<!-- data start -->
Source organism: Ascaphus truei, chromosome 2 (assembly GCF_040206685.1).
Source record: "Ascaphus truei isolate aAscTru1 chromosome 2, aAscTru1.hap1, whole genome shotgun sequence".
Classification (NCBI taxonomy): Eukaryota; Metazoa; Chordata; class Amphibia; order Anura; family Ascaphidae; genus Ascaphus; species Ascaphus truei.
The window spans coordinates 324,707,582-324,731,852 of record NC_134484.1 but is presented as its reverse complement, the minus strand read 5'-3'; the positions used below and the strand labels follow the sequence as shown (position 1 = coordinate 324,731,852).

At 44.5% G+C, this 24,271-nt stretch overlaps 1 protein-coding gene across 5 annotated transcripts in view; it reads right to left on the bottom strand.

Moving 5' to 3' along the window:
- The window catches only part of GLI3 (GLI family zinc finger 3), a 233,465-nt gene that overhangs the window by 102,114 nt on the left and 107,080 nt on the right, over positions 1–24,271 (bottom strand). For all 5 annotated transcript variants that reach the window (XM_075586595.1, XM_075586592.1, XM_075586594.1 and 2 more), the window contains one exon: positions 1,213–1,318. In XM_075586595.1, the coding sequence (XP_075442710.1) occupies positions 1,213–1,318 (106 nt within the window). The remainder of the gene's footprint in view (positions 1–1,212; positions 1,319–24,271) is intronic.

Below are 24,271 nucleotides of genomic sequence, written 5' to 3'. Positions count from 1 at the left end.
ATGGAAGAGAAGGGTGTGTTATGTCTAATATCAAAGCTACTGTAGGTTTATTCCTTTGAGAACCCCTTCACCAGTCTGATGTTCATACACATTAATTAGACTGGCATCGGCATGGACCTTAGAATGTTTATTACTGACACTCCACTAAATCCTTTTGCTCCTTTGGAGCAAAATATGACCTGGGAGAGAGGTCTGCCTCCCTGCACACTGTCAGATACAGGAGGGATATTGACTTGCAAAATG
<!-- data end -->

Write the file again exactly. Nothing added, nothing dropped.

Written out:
Source organism: Ascaphus truei, chromosome 2 (assembly GCF_040206685.1).
Source record: "Ascaphus truei isolate aAscTru1 chromosome 2, aAscTru1.hap1, whole genome shotgun sequence".
Classification (NCBI taxonomy): Eukaryota; Metazoa; Chordata; class Amphibia; order Anura; family Ascaphidae; genus Ascaphus; species Ascaphus truei.
The window spans coordinates 324,707,582-324,731,852 of record NC_134484.1 but is presented as its reverse complement, the minus strand read 5'-3'; the positions used below and the strand labels follow the sequence as shown (position 1 = coordinate 324,731,852).

At 44.5% G+C, this 24,271-nt stretch overlaps 1 protein-coding gene across 5 annotated transcripts in view; it reads right to left on the bottom strand.

Moving 5' to 3' along the window:
- The window catches only part of GLI3 (GLI family zinc finger 3), a 233,465-nt gene that overhangs the window by 102,114 nt on the left and 107,080 nt on the right, over positions 1–24,271 (bottom strand). For all 5 annotated transcript variants that reach the window (XM_075586595.1, XM_075586592.1, XM_075586594.1 and 2 more), the window contains one exon: positions 1,213–1,318. In XM_075586595.1, the coding sequence (XP_075442710.1) occupies positions 1,213–1,318 (106 nt within the window). The remainder of the gene's footprint in view (positions 1–1,212; positions 1,319–24,271) is intronic.

Below are 24,271 nucleotides of genomic sequence, written 5' to 3'. Positions count from 1 at the left end.
ATGGAAGAGAAGGGTGTGTTATGTCTAATATCAAAGCTACTGTAGGTTTATTCCTTTGAGAACCCCTTCACCAGTCTGATGTTCATACACATTAATTAGACTGGCATCGGCATGGACCTTAGAATGTTTATTACTGACACTCCACTAAATCCTTTTGCTCCTTTGGAGCAAAATATGACCTGGGAGAGAGGTCTGCCTCCCTGCACACTGTCAGATACAGGAGGGATATTGACTTGCAAAATG